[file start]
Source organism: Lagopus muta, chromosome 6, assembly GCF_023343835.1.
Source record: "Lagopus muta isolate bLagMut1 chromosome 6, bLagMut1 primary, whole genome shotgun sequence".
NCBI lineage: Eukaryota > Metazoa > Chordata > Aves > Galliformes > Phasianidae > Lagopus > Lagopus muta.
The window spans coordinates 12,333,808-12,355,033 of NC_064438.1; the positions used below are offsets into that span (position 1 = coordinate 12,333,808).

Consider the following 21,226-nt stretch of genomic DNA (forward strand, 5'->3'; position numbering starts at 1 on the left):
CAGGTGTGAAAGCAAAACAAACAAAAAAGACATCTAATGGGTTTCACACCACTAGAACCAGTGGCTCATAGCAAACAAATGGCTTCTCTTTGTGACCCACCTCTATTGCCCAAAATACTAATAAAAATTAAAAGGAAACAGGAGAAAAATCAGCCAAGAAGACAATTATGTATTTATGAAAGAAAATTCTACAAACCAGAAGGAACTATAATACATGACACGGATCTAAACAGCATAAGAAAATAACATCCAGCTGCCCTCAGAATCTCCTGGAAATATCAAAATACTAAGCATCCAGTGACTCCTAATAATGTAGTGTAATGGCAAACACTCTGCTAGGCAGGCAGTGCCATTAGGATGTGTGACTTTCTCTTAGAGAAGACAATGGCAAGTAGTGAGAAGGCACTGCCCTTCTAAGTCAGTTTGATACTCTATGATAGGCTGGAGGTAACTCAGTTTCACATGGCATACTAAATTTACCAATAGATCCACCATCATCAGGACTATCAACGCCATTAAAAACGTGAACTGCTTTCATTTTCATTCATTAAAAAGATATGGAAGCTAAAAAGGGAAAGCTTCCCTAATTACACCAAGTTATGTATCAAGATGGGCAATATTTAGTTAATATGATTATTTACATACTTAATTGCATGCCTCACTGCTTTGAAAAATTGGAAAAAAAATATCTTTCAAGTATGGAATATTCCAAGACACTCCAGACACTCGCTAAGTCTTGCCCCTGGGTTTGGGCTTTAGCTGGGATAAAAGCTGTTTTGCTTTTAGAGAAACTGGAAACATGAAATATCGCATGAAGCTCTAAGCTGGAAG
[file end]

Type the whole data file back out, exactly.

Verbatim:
Source organism: Lagopus muta, chromosome 6, assembly GCF_023343835.1.
Source record: "Lagopus muta isolate bLagMut1 chromosome 6, bLagMut1 primary, whole genome shotgun sequence".
NCBI lineage: Eukaryota > Metazoa > Chordata > Aves > Galliformes > Phasianidae > Lagopus > Lagopus muta.
The window spans coordinates 12,333,808-12,355,033 of NC_064438.1; the positions used below are offsets into that span (position 1 = coordinate 12,333,808).

Consider the following 21,226-nt stretch of genomic DNA (forward strand, 5'->3'; position numbering starts at 1 on the left):
CAGGTGTGAAAGCAAAACAAACAAAAAAGACATCTAATGGGTTTCACACCACTAGAACCAGTGGCTCATAGCAAACAAATGGCTTCTCTTTGTGACCCACCTCTATTGCCCAAAATACTAATAAAAATTAAAAGGAAACAGGAGAAAAATCAGCCAAGAAGACAATTATGTATTTATGAAAGAAAATTCTACAAACCAGAAGGAACTATAATACATGACACGGATCTAAACAGCATAAGAAAATAACATCCAGCTGCCCTCAGAATCTCCTGGAAATATCAAAATACTAAGCATCCAGTGACTCCTAATAATGTAGTGTAATGGCAAACACTCTGCTAGGCAGGCAGTGCCATTAGGATGTGTGACTTTCTCTTAGAGAAGACAATGGCAAGTAGTGAGAAGGCACTGCCCTTCTAAGTCAGTTTGATACTCTATGATAGGCTGGAGGTAACTCAGTTTCACATGGCATACTAAATTTACCAATAGATCCACCATCATCAGGACTATCAACGCCATTAAAAACGTGAACTGCTTTCATTTTCATTCATTAAAAAGATATGGAAGCTAAAAAGGGAAAGCTTCCCTAATTACACCAAGTTATGTATCAAGATGGGCAATATTTAGTTAATATGATTATTTACATACTTAATTGCATGCCTCACTGCTTTGAAAAATTGGAAAAAAAATATCTTTCAAGTATGGAATATTCCAAGACACTCCAGACACTCGCTAAGTCTTGCCCCTGGGTTTGGGCTTTAGCTGGGATAAAAGCTGTTTTGCTTTTAGAGAAACTGGAAACATGAAATATCGCATGAAGCTCTAAGCTGGAAG